Inside the church, monks chanted as pilgrims quietly waited in line to pray.
“This is the place where God gave us his son, so it is very special for me to be here, for me and my whole community,” said Juan Cruz, 27, from Mexico.
“It’s safe, it’s warm, it’s a happy time. It’s good for visitors to see the good things too,” said 16 year-old Bethlehem resident Reem Mohammad.
Calls for prayers
The celebrations culminated with midnight mass in the adjoining St Catherine’s church, where the leading Roman Catholic cleric in the Holy Land called on the faithful to pray for peace in the troubled region.
|FROM THE BLOGS|
“I address myself to all believers throughout the world, and I urge them to pray for this Holy Land. It is a land that suffers and that hopes,” Fuad Twal, the Latin Patriarch of Jerusalem, said.
He said true peace would not come to the Holy Land until Israelis and Palestinians treat each other with respect.
“Its inhabitants are brothers who see each other as enemies,” he told the gathering that included Mahmoud Abbas, the Palestinian president.
“This land will deserve to be called holy when she breathes freedom, justice, love, reconciliation, peace and security.”
The celebrations cap a year when tourists returned to the town in the Israeli-occupied West Bank, in numbers unseen since the outbreak of Israeli-Palestinian violence at the turn of the century.
Khulud Duaibess, the Palestinian tourism minister, said more than 1.6 million people have visited Bethlehem this year, 15,000 pilgrims for Christmas alone.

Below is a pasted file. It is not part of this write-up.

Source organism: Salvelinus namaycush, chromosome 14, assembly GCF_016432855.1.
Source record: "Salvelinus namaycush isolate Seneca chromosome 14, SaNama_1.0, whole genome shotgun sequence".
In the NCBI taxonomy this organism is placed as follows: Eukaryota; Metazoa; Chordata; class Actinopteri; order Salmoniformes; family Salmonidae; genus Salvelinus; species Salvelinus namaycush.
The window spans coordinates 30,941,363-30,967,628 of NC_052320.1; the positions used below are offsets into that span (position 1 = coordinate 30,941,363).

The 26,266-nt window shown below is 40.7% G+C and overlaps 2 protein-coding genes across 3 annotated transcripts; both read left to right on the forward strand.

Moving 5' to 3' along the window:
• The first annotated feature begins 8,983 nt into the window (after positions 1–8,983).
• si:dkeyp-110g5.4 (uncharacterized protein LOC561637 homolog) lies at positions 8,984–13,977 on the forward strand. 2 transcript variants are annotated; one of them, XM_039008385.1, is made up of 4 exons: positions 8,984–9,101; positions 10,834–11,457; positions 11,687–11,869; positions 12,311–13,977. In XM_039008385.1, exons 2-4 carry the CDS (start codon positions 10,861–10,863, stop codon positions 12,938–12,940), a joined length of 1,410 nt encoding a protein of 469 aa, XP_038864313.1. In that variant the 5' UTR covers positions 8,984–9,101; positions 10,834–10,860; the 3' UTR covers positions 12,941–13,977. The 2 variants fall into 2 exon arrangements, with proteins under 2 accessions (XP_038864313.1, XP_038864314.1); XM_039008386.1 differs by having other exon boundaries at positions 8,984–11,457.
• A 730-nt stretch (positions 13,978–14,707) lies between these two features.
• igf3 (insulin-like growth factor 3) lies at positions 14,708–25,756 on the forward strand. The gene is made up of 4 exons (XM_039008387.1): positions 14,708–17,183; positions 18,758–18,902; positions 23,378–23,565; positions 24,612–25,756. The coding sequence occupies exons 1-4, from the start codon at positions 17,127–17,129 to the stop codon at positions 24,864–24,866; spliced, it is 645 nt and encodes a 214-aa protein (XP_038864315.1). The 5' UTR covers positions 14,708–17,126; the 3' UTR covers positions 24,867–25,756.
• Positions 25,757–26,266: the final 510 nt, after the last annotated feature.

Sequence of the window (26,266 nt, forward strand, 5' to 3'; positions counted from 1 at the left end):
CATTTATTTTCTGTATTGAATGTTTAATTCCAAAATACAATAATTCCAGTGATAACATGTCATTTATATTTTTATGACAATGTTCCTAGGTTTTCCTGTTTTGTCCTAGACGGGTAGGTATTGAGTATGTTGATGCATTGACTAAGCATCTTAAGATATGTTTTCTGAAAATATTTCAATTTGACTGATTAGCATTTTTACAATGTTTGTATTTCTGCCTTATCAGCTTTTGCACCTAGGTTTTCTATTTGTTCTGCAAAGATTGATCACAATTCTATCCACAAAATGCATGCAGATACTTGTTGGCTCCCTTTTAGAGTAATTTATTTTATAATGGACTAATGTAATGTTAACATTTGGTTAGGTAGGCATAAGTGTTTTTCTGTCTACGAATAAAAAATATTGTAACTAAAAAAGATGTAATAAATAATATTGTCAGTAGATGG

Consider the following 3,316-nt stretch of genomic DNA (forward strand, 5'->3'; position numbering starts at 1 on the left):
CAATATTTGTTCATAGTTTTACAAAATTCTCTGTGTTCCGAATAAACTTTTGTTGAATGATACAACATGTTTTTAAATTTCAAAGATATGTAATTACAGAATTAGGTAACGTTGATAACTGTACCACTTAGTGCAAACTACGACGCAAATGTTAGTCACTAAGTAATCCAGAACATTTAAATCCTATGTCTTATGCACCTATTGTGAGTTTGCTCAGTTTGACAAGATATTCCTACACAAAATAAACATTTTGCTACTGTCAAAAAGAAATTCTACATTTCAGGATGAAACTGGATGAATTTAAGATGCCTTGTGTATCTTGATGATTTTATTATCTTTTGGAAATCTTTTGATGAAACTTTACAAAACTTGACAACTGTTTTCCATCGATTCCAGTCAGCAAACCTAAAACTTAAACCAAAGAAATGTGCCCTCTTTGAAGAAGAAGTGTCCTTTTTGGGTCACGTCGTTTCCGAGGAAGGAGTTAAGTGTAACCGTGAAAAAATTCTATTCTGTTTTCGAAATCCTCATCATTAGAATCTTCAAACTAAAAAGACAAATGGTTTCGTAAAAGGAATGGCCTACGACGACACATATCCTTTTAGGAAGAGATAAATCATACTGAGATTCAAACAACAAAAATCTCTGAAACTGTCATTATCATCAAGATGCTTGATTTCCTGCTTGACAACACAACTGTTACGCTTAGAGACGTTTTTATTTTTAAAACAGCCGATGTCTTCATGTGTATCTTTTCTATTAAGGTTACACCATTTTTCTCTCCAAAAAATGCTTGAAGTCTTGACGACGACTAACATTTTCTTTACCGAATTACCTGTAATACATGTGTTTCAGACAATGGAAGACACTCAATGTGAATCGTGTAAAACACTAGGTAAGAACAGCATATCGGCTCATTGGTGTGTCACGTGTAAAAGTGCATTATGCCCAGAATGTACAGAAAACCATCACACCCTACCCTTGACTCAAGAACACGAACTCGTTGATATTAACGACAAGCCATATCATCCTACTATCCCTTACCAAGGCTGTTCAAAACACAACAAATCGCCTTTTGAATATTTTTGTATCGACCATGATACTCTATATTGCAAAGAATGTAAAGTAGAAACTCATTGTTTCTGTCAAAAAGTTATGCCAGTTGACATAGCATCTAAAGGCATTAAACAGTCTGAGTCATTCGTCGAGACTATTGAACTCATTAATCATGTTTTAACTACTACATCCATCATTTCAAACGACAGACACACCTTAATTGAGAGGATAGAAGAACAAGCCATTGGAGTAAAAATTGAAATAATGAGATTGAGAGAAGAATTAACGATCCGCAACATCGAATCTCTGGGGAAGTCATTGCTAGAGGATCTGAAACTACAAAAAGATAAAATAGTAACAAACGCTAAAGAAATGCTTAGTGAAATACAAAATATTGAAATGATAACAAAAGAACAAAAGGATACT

In 2008, one million tourists visited the town.
Shadow of the wall
However, the tourism boom has not brought prosperity to Bethlehem, with most tourists whisked in for the day from hotels in Israel, Duaibess said.
|Christmas celebrations continue to be hampered by the separation wall [AFP]|
“Only five per cent of the money stays on the Palestinian side,” she said.
Mitri Raheb, a Lutheran pastor in Bethlehem, told Al Jazeera that visitors to the town do not stay for long because of the Israeli occupation, and that has hurt the economy.
The Christmas celebrations have provided only a respite from the shadow of the wall lurking over the entrance to the West Bank town, part of Israel’s controversial separation wall.
The eight-metre high concrete barrier that separates Bethlehem from Jerusalem – part of the projected 700km West Bank barrier, is aimed at stopping attacks from Palestinian fighters, Israel says.
Palestinian residents and rights groups call it an “apartheid wall” that cuts them off from much of their land and hampers tourism, trade and freedom of movement.
As Raheb said, for Palestinians, it is “very hard to see a light at the end of the tunnel”.